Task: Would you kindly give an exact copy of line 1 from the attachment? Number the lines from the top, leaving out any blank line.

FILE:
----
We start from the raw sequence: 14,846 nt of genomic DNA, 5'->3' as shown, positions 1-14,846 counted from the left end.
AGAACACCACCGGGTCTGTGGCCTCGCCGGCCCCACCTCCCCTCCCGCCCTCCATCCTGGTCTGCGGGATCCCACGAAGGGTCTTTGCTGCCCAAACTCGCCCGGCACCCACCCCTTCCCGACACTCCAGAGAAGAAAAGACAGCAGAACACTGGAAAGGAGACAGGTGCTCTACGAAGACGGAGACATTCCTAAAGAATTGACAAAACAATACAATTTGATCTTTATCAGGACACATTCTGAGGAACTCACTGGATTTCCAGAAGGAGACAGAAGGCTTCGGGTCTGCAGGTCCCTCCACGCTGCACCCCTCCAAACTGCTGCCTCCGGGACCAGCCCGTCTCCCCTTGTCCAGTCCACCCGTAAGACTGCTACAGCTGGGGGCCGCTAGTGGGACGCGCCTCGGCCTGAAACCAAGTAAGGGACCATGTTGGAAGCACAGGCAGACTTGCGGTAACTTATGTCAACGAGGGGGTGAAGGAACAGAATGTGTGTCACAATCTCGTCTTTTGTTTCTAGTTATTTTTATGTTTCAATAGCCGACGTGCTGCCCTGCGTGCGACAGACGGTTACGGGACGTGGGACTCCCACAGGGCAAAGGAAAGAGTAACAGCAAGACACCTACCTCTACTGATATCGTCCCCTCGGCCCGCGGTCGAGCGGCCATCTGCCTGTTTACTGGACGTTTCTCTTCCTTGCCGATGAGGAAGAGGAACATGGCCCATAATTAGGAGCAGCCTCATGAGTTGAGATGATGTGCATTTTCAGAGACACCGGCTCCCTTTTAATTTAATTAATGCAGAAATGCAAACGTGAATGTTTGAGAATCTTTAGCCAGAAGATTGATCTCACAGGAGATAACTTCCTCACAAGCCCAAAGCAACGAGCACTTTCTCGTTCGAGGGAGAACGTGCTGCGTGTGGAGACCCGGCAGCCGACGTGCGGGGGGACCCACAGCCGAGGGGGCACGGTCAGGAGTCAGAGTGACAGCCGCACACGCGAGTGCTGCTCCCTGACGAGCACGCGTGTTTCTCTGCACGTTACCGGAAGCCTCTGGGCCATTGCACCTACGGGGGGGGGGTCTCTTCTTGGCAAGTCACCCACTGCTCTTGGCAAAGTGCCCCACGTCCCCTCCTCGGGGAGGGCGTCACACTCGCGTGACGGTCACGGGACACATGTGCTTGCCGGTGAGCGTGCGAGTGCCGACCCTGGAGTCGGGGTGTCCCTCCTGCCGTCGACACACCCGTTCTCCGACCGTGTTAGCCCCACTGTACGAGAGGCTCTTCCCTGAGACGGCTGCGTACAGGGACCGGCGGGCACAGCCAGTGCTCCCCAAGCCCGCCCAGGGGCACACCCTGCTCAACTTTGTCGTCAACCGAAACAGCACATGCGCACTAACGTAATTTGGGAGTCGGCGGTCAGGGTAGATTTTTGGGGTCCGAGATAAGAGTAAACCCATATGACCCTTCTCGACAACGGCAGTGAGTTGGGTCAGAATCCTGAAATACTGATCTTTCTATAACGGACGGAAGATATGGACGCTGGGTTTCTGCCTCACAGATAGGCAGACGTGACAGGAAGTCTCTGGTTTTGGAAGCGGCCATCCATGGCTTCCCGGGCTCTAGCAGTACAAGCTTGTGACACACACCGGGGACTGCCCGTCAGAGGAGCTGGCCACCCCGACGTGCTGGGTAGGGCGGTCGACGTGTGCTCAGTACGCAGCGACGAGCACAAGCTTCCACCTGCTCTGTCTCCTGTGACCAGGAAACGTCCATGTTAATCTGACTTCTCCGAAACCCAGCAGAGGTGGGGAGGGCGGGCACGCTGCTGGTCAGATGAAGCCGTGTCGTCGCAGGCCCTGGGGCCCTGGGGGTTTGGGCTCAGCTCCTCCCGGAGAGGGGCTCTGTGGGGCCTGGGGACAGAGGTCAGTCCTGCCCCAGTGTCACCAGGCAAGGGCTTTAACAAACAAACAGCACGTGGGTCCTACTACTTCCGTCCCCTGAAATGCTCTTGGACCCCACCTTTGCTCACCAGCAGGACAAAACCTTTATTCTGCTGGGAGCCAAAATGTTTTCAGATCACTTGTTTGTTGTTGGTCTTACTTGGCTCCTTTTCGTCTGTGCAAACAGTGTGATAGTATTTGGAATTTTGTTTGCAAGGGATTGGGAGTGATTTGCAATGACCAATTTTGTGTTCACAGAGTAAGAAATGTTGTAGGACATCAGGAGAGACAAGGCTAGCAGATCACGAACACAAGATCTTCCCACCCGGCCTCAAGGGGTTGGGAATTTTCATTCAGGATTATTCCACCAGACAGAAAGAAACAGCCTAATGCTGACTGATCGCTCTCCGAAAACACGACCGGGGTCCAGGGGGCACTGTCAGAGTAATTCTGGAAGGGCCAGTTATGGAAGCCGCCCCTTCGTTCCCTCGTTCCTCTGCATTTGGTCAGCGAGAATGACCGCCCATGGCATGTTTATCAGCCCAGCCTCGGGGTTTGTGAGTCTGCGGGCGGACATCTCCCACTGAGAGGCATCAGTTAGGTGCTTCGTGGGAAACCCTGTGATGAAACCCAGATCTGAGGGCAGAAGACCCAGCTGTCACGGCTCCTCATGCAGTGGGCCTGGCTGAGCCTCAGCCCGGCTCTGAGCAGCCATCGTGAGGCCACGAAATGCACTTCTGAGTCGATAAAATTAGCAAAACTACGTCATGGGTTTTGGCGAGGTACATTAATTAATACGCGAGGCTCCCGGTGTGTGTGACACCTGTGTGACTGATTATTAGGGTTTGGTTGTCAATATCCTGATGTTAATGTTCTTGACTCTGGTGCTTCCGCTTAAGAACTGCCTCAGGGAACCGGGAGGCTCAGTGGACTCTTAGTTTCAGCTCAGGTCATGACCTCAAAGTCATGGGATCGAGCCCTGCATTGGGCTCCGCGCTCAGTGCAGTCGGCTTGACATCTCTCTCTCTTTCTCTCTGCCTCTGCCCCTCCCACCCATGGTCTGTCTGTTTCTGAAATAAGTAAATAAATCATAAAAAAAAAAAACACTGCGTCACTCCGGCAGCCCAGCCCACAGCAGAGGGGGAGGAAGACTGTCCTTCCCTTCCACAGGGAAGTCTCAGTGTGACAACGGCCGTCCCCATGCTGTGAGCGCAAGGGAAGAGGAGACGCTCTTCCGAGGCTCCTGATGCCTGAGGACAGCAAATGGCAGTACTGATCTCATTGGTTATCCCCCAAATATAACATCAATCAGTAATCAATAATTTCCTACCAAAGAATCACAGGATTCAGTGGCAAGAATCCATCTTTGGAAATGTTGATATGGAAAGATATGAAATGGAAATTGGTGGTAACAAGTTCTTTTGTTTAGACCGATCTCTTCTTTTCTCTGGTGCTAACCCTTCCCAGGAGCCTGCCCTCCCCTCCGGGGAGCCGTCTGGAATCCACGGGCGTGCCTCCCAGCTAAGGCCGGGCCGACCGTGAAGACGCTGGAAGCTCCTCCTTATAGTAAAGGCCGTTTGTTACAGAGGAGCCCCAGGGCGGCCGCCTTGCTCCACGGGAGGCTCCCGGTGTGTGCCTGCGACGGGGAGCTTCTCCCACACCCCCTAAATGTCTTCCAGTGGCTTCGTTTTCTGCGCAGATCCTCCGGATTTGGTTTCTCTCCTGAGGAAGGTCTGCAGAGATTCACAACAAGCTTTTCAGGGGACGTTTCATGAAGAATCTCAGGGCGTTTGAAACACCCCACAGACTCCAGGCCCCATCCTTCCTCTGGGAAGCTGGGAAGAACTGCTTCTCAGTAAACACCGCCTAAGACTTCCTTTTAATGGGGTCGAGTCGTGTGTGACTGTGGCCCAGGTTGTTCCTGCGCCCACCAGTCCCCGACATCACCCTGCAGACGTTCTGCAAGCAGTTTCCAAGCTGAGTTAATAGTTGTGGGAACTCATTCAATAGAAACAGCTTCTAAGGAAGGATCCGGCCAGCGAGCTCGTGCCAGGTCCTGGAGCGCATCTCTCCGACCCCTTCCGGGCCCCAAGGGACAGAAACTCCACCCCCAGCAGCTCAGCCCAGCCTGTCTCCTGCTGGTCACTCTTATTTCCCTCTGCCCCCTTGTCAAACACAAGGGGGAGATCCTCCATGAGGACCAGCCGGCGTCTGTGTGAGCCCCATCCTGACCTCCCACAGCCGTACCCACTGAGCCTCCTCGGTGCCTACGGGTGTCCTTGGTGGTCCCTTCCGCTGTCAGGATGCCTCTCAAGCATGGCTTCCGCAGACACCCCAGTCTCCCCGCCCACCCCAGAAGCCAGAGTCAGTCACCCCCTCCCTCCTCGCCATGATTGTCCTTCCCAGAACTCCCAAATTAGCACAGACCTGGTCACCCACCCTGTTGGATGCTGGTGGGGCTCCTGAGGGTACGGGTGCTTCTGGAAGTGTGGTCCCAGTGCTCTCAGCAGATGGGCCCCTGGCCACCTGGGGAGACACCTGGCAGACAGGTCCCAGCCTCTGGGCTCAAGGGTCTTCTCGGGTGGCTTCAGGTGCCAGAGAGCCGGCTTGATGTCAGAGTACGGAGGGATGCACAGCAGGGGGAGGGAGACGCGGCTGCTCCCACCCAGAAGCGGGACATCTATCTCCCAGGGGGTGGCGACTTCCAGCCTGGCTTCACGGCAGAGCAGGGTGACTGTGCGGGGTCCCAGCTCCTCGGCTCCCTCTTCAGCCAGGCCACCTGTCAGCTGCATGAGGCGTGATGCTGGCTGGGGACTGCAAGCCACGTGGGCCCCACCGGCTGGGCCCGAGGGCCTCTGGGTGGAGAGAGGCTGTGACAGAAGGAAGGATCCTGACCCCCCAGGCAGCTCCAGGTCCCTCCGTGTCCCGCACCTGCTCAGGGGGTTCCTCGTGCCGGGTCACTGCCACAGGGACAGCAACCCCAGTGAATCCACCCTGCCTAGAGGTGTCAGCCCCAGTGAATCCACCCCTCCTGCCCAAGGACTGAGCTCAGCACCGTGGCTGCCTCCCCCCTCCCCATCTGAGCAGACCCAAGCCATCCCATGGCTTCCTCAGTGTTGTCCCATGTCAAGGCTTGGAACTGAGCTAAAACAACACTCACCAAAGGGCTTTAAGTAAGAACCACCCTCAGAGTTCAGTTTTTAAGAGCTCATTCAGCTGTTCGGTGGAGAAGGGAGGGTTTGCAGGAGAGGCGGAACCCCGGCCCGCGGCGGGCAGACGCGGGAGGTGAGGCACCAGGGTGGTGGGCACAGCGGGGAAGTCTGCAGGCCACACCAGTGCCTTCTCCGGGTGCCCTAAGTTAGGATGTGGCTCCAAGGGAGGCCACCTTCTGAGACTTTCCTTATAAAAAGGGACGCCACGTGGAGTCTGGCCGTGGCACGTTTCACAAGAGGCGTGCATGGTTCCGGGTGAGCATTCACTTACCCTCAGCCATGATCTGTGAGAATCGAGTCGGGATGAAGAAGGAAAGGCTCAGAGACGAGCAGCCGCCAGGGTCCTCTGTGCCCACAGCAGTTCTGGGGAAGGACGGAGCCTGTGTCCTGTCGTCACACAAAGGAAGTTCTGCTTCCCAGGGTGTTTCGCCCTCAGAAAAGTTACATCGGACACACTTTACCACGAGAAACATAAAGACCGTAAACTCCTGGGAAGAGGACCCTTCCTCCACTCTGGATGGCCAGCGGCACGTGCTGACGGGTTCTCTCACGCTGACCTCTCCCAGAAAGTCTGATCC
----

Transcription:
We start from the raw sequence: 14,846 nt of genomic DNA, 5'->3' as shown, positions 1-14,846 counted from the left end.